Secondly new projects are being assessed and developed over a similar period and therefore coming onstream at the same time. Aside from gas-based production in the Middle East and U.S.A, the petrochemical industry has a comparable cost structure and is subject to global pricing.  Therefore, the industry exhibits similar levels of profitability.  Consequently, when cash is plentiful, the planning process for new investments begins and results in a barrage of new supply coming onto the market over a similar period.  We’re at this point now.  New base petrochemicals capacity additions in 2022 and 2023 are forecast at 31 million tons per year and 24 million tons per year respectively.  NexantECA’s analysis shows supply growth is set to exceed demand growth by approximately 18 million tons per year in 2022 and approximately 12 million tons per year in 2023.   Therefore, we are forecasting lower levels of profitability over the next 2/3 years for the petrochemical sector before recovering in 2024. The pace of recovery is largely dependent on how quickly markets can return to trend line growth.  However, NexantECA also forecasts some capacity rationalisation with older, higher cost production units being closed. Plant closures are expected to be necessary to rebalance markets and improve industry profitability.     


        Net Changes in Annual Demand and Capacity for Base Petrochemicals



3. Environmental, Social and Governance (ESG)

As governments continue to drive climate and sustainability goals, more pressure, and costs are being passed onto companies to account for their own impact.  The large-scale and complex nature of climate change makes it uniquely challenging, especially in the context of strategic planning and investment decision making. Climate risks are affecting asset valuations more than ever before and capital markets are now clearly focused on investments with both a good ESG performance and competitive financial returns.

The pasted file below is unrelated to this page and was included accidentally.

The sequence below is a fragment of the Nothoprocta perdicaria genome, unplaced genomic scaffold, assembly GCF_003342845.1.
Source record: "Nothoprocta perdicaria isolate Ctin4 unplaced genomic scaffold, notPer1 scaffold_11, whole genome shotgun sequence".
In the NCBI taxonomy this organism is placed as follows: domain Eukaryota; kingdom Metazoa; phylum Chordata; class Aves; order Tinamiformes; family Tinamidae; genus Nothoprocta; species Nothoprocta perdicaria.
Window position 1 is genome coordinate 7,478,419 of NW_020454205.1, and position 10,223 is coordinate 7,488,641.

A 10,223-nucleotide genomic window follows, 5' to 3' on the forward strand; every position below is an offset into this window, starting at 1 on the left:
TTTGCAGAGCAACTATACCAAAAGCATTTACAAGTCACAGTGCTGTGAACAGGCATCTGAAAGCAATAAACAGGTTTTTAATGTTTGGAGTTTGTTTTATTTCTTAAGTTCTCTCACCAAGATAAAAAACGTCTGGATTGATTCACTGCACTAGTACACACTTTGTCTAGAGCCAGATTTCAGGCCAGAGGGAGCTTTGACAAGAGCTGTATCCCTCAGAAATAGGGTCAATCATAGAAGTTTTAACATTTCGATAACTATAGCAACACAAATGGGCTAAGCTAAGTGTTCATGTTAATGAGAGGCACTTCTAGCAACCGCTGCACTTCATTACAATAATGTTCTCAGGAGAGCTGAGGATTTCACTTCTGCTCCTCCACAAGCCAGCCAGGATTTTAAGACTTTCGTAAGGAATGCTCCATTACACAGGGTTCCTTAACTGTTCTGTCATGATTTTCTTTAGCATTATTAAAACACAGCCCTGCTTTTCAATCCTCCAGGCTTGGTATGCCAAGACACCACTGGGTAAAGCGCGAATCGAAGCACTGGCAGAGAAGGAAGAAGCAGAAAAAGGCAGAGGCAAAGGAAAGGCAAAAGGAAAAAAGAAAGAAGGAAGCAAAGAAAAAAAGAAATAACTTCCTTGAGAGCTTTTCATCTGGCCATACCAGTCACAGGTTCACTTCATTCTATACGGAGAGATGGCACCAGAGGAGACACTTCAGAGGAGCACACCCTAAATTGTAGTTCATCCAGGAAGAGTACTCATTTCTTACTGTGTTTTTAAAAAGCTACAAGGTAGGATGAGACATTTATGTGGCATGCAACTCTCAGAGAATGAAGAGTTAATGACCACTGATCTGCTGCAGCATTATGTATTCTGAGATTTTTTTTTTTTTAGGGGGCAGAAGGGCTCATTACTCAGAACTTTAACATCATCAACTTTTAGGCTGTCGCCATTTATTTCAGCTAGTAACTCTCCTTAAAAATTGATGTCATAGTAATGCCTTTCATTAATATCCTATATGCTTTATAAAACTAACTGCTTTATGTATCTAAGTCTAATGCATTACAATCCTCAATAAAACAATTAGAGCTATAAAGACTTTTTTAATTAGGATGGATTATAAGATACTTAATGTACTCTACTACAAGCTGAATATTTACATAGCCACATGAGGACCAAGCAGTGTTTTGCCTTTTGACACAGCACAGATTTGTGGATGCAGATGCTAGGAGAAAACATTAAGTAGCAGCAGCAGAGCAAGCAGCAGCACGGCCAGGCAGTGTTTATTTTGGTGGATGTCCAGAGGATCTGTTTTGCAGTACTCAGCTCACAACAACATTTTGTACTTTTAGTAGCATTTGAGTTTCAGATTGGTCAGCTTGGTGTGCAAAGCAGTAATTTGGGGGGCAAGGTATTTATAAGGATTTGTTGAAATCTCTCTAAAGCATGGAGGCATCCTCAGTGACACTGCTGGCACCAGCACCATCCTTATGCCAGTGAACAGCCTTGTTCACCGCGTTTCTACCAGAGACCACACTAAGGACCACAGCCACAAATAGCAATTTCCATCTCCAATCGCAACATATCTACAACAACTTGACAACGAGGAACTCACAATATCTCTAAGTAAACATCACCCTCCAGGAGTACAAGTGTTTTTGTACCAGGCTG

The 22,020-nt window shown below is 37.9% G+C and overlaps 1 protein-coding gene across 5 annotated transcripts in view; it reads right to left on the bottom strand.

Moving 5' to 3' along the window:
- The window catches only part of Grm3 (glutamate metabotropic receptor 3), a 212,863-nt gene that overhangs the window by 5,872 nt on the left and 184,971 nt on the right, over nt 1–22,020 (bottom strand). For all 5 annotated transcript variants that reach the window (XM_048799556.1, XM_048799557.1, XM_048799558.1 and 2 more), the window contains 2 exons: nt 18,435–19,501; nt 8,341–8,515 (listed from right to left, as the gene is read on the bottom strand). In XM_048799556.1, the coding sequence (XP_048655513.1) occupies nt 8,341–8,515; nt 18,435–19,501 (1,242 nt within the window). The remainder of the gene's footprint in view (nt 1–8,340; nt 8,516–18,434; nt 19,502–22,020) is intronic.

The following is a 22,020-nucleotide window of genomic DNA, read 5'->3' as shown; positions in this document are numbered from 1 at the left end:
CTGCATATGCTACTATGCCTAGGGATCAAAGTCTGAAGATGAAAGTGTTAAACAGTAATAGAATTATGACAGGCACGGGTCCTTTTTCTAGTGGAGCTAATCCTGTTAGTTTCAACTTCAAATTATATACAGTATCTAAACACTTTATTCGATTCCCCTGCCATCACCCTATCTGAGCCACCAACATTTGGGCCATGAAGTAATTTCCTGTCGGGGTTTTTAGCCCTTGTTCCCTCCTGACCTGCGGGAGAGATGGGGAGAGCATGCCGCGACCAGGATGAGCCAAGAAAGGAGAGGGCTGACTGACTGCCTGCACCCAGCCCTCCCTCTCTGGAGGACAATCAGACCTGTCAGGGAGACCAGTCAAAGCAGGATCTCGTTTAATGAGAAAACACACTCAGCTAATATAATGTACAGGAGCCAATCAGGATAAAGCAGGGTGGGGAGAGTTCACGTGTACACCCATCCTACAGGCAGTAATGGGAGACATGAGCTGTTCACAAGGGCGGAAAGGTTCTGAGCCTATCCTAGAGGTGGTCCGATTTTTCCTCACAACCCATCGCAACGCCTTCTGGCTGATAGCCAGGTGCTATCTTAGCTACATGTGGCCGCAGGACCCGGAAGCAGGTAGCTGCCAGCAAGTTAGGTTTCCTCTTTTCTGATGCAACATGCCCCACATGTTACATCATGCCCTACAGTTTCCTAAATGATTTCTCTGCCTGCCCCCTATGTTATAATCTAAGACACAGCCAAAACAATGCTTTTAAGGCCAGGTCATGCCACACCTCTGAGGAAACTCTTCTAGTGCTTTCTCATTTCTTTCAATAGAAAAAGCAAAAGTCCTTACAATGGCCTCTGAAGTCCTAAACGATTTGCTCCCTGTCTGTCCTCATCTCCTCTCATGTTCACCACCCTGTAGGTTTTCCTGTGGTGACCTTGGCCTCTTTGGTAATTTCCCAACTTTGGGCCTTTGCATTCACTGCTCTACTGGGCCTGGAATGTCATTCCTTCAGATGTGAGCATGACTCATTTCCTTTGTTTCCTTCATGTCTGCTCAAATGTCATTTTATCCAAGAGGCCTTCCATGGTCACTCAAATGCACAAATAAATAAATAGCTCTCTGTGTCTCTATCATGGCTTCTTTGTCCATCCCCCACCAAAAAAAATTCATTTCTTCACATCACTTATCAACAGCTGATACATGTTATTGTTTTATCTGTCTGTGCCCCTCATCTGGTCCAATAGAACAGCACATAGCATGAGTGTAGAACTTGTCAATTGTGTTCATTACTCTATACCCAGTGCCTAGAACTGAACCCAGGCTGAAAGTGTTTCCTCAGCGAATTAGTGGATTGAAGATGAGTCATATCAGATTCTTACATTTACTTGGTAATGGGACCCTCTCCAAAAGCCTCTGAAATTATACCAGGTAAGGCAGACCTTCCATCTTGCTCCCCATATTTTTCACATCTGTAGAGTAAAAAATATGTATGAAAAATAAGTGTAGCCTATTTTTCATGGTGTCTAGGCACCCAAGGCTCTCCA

ESG is creating significant challenges across the energy and chemicals value chain, which as a sector is at the cutting edge of new global regulatory and policy shifts.  Ultimately ESG needs a long-term investment focus and time to succeed.  However, energy and chemicals companies are now under increasing pressure to disclose data and set ESG targets.  Additionally, companies are set to be closely monitored, measured, and scrutinised on an ongoing basis.    Therefore, getting the ESG proposition right is becoming an increasingly important metric for all companies and a key driver for long-term higher value creation.  Consequently, petrochemical companies will need to focus on the following:

  • Waste reduction and principally taking actions to reduce carbon emissions.  Leading to increased focus on the application of “green” technologies
  • Improving community relationships and the reputation of the industry within society.  Dealing with plastic waste is currently the hot topic in this area but there are host of other issues to be addressed also
  • The development of appropriate practices, controls and procedures to ensure self-governance and compliance.   


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The Author

Lee Fagg, Vice President



About Us - NexantECA, the Energy and Chemicals Advisory company is the leading advisor to the energy, refining, and chemical industries. Our clientele ranges from major oil and chemical companies, governments, investors, and financial institutions to regulators, development agencies, and law firms. Using a combination of business and technical expertise, with deep and broad understanding of markets, technologies and economics, NexantECA provides solutions that our clients have relied upon for over 50 years.